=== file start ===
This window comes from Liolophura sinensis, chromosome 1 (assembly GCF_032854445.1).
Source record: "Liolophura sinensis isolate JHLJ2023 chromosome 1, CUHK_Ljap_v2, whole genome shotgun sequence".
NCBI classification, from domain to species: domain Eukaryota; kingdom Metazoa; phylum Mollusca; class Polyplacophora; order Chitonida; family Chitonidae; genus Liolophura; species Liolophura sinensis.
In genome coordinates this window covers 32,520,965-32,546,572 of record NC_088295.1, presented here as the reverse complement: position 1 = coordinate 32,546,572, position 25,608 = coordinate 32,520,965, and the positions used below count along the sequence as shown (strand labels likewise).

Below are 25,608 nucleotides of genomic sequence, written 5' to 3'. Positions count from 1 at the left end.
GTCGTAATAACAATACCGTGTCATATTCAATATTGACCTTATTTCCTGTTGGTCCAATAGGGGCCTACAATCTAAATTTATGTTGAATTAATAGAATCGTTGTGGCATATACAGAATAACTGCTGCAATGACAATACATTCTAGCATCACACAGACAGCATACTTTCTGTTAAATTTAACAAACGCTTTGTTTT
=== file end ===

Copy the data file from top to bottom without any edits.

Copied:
This window comes from Liolophura sinensis, chromosome 1 (assembly GCF_032854445.1).
Source record: "Liolophura sinensis isolate JHLJ2023 chromosome 1, CUHK_Ljap_v2, whole genome shotgun sequence".
NCBI classification, from domain to species: domain Eukaryota; kingdom Metazoa; phylum Mollusca; class Polyplacophora; order Chitonida; family Chitonidae; genus Liolophura; species Liolophura sinensis.
In genome coordinates this window covers 32,520,965-32,546,572 of record NC_088295.1, presented here as the reverse complement: position 1 = coordinate 32,546,572, position 25,608 = coordinate 32,520,965, and the positions used below count along the sequence as shown (strand labels likewise).

Below are 25,608 nucleotides of genomic sequence, written 5' to 3'. Positions count from 1 at the left end.
GTCGTAATAACAATACCGTGTCATATTCAATATTGACCTTATTTCCTGTTGGTCCAATAGGGGCCTACAATCTAAATTTATGTTGAATTAATAGAATCGTTGTGGCATATACAGAATAACTGCTGCAATGACAATACATTCTAGCATCACACAGACAGCATACTTTCTGTTAAATTTAACAAACGCTTTGTTTT